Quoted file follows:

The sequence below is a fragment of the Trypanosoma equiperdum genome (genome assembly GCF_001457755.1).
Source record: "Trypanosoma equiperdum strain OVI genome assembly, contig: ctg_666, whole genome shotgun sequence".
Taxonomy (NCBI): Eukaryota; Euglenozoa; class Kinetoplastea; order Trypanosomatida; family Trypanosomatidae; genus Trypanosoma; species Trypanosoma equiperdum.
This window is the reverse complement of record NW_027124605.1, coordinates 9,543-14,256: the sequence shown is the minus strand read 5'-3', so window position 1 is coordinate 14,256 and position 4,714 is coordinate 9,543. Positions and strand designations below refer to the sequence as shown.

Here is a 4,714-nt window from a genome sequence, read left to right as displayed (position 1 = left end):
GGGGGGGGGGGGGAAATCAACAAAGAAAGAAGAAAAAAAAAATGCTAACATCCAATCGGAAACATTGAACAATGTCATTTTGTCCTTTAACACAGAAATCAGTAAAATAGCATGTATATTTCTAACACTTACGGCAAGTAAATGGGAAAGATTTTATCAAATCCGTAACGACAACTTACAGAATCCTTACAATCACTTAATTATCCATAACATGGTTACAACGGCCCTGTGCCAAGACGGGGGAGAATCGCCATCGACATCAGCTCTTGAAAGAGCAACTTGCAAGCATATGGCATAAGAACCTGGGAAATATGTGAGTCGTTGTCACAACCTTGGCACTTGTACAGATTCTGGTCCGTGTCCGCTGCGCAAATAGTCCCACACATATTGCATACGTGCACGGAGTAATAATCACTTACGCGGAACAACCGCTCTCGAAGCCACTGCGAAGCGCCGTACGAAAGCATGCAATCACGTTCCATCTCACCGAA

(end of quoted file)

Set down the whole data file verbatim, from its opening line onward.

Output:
The sequence below is a fragment of the Trypanosoma equiperdum genome (genome assembly GCF_001457755.1).
Source record: "Trypanosoma equiperdum strain OVI genome assembly, contig: ctg_666, whole genome shotgun sequence".
Taxonomy (NCBI): Eukaryota; Euglenozoa; class Kinetoplastea; order Trypanosomatida; family Trypanosomatidae; genus Trypanosoma; species Trypanosoma equiperdum.
This window is the reverse complement of record NW_027124605.1, coordinates 9,543-14,256: the sequence shown is the minus strand read 5'-3', so window position 1 is coordinate 14,256 and position 4,714 is coordinate 9,543. Positions and strand designations below refer to the sequence as shown.

Here is a 4,714-nt window from a genome sequence, read left to right as displayed (position 1 = left end):
GGGGGGGGGGGGGAAATCAACAAAGAAAGAAGAAAAAAAAAATGCTAACATCCAATCGGAAACATTGAACAATGTCATTTTGTCCTTTAACACAGAAATCAGTAAAATAGCATGTATATTTCTAACACTTACGGCAAGTAAATGGGAAAGATTTTATCAAATCCGTAACGACAACTTACAGAATCCTTACAATCACTTAATTATCCATAACATGGTTACAACGGCCCTGTGCCAAGACGGGGGAGAATCGCCATCGACATCAGCTCTTGAAAGAGCAACTTGCAAGCATATGGCATAAGAACCTGGGAAATATGTGAGTCGTTGTCACAACCTTGGCACTTGTACAGATTCTGGTCCGTGTCCGCTGCGCAAATAGTCCCACACATATTGCATACGTGCACGGAGTAATAATCACTTACGCGGAACAACCGCTCTCGAAGCCACTGCGAAGCGCCGTACGAAAGCATGCAATCACGTTCCATCTCACCGAA